Nearby resort aims for five
TELLURIDE Two things
stand out about the new $25 million Elk Mountain Resort, a diamond
in the rough country of Southwestern Colorado.
First, all the slick
marketing materials frequently mention nearby Telluride. In fact,
it's about an hour away, across a mountain range and in an area
called the Uncompaghre Plateau. Although pretty enough, that area
is not where you'd expect to find a lodge that aspires to a Mobile
Five Star hotel ranking. Only 30 hotels in the United States have
been accorded that lofty ranking, two of them in Colorado: the
Little Nell in Aspen and the Broadmoor in Colorado
Standards for a
five-star hotel are exacting and precise, explains The Telluride Watch , which is why this new Elk Mountain
Resort has substantially more employees than potential guests.
Resort operators expect to invite the Mobile's inspectors within a
Michele Rees, director of sales and marketing at Elk Mountain,
predicts that the resort's appeal will be for family vacations,
wedding parties and corporate retreats. It has 21 lodge rooms and
18 three-bedroom cottages if a 2,500-square-foot structure can be
accurately described as a cottage. In addition to riding stables
and a wedding chapel, there is a go-kart track.
The second surprise? Among the resort's sporting opportunities
is the Valhalla Shooting Club. It has clay and trap shooting
ranges, which are ordinary enough, and an indoor pistol range
featuring static lanes with computerized controls. But then there's
also a 16,000-square-foot house that can be configured to simulate
all manner of real-life situations for those who want to shoot
themselves out. "For the self-defense enthusiast, it's akin to a
life-sized video game with live ammo," says The Watch .
This shoot-em-up seems to be a key selling point for the resort.
"Today, you rescued the plane, prevented a carjacking and shot your
way out of a crowded subway station and you never left our
resort," reads one ad slick for Elk Mountain. "Save the world by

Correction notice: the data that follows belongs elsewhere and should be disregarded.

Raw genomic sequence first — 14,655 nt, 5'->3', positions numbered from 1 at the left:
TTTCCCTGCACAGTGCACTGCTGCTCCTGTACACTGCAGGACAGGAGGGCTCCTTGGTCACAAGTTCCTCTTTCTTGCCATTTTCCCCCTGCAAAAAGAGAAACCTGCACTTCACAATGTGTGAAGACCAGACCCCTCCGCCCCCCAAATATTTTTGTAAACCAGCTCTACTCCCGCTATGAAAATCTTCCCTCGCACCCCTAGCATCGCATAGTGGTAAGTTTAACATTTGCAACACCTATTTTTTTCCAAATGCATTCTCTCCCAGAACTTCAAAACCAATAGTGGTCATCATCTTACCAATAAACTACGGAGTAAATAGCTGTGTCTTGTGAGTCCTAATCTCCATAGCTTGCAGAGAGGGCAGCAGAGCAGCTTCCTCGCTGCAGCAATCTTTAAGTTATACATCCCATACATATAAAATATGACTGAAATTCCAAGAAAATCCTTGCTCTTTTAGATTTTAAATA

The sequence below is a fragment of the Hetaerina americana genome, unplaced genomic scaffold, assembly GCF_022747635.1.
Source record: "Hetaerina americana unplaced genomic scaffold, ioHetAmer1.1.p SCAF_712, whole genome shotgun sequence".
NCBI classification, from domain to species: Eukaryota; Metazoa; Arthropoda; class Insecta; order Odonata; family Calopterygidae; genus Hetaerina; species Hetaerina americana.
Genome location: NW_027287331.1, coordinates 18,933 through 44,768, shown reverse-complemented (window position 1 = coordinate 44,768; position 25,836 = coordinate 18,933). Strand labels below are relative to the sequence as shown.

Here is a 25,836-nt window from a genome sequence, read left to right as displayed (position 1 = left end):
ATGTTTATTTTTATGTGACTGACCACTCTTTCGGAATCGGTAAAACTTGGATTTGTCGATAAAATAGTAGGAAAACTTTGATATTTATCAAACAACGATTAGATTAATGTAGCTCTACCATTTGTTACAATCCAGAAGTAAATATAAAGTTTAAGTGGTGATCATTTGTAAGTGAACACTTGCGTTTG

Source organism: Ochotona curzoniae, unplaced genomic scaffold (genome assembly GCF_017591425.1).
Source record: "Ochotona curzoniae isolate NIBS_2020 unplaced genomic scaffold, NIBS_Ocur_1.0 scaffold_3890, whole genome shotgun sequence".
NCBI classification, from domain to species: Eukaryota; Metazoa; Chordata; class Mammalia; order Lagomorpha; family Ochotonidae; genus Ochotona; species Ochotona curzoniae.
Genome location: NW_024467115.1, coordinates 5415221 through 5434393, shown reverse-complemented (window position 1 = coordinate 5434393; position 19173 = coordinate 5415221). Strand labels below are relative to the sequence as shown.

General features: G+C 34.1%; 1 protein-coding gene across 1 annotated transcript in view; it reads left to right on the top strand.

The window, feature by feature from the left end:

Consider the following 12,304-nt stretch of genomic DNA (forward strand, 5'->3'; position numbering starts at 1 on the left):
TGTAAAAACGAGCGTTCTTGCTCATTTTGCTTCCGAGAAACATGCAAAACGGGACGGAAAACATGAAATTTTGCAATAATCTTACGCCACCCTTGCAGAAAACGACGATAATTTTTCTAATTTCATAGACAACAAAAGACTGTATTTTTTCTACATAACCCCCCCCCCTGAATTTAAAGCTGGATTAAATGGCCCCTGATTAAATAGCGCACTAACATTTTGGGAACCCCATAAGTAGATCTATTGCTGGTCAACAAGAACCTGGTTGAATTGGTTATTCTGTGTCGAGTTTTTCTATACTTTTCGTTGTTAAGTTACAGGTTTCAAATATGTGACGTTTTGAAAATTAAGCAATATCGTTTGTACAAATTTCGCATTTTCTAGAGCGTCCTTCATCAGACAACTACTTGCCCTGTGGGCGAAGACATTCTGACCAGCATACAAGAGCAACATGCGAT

day. Relax with your favorite cocktail, vintage cigar and fine
cuisine at a true five-star mountain resort by night."
Sun Valley event attracts
SUN VALLEY, Idaho Space
was at a premium at the airport servicing Sun Valley for the July
4th weekend as Wall Street favorite Allen & Co. played host to
heavy-hitters of Fortune 500 companies and their
Sun Valley is accustomed
to celebrity splash. California Gov. Arnold Schwarzenegger and
Democratic presidential candidate John Kerry have second (or third)
homes there. So, a few corporate mega-millionaires (or
billionaires) doesn't turn the locals into stalking
autograph-hunters, notes the Idaho
Mountain Express .
Now in its 22nd year, the Allen & Co. event is known as a
place where deals are sometimes hatched. Allen, a small (fewer than
200 employees) but influential money manager, for some years tried
to keep the gathering hush-hush. That was futile, what with 50
corporate jets descending, the hiring of local escorts and
baby-sitters for VIP families, and the presence of Bill Gates,
Oprah Winfrey and Michael Eisner.
Several years ago, Allen went completely the other direction,
inviting the national media, while still keeping the sessions in
private. Satellite TV trucks sitting around and reporters lying in
wait to get interviews didn't go over well with the attendees.
Now, it's neutral ground. Reporters show up, but not many. The
locals are aware. And the sessions remain private.
Sierra snow melts a month
SACRAMENTO, Calif. In
California, the debate about global warming is not whether it is
occurring. Instead, state officials are trying to figure out how to
adapt to global warming and also "how to delay global warming," in
the words of Arthur Rosenfeld, who is overseeing the state's $60
million budget for research and development. It's the first
state-sponsored global warming program.
One possible result of
global warming is the earlier snowmelt in the Sierra Nevada. The
trend began about 1950, and snowmelt now occurs 20 to 30 days
earlier, Mike Detinger, a researcher with the Scripps Institute of
Oceanography, told the San Diego
"The mountain ranges are
essentially draining and drying earlier," Dan Cayan, a researcher
with the U.S. Geological Survey told the Los Angeles Times . "I would say there's enormous
concern about this."
This earlier melting has profound consequences for Southern
California, which relies heavily upon the mountain snowpack for its
water. The mountains act as a giant natural reservoir. But with
earlier runoff, that means a longer time without water. And it also
means more of a balancing act for managing those artificial
reservoirs, which were also built to contain floods from winter
rains. Compounding this is a multi-year drought that is causing the
Colorado River, another primary source of water for Southern
California, to be carrying far below its normal flows.
How much either the current drought or periods of heat can be
traced to global warming, scientists are still unsure. Weather in
the West is notoriously unstable.
Also unclear is how much of global warming is caused by natural
variability. But clearly, greenhouse gases such as carbon dioxide
introduced into the atmosphere by power plants, cars and other
sources are at least partly responsible. As such, California is
trying to reduce the human impact.